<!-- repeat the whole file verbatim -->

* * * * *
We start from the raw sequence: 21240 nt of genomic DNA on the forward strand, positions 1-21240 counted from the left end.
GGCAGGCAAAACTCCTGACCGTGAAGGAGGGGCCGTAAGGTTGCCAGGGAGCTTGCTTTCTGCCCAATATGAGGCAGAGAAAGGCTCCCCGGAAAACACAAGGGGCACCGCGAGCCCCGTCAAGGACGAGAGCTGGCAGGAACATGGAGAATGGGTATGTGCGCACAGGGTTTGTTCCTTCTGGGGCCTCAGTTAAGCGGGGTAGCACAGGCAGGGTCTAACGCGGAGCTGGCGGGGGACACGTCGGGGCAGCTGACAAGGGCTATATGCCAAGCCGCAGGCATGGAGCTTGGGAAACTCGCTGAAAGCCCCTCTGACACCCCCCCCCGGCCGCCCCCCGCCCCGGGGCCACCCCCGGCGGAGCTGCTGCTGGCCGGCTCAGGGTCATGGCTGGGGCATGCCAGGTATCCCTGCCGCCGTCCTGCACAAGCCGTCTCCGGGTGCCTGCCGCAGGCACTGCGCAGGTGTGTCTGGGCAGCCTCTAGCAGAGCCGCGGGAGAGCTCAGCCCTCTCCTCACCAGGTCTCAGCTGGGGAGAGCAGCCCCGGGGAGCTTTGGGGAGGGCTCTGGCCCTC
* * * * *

We start from the raw sequence: 21240 nt of genomic DNA on the forward strand, positions 1-21240 counted from the left end.
GGCAGGCAAAACTCCTGACCGTGAAGGAGGGGCCGTAAGGTTGCCAGGGAGCTTGCTTTCTGCCCAATATGAGGCAGAGAAAGGCTCCCCGGAAAACACAAGGGGCACCGCGAGCCCCGTCAAGGACGAGAGCTGGCAGGAACATGGAGAATGGGTATGTGCGCACAGGGTTTGTTCCTTCTGGGGCCTCAGTTAAGCGGGGTAGCACAGGCAGGGTCTAACGCGGAGCTGGCGGGGGACACGTCGGGGCAGCTGACAAGGGCTATATGCCAAGCCGCAGGCATGGAGCTTGGGAAACTCGCTGAAAGCCCCTCTGACACCCCCCCCCGGCCGCCCCCCGCCCCGGGGCCACCCCCGGCGGAGCTGCTGCTGGCCGGCTCAGGGTCATGGCTGGGGCATGCCAGGTATCCCTGCCGCCGTCCTGCACAAGCCGTCTCCGGGTGCCTGCCGCAGGCACTGCGCAGGTGTGTCTGGGCAGCCTCTAGCAGAGCCGCGGGAGAGCTCAGCCCTCTCCTCACCAGGTCTCAGCTGGGGAGAGCAGCCCCGGGGAGCTTTGGGGAGGGCTCTGGCCCTC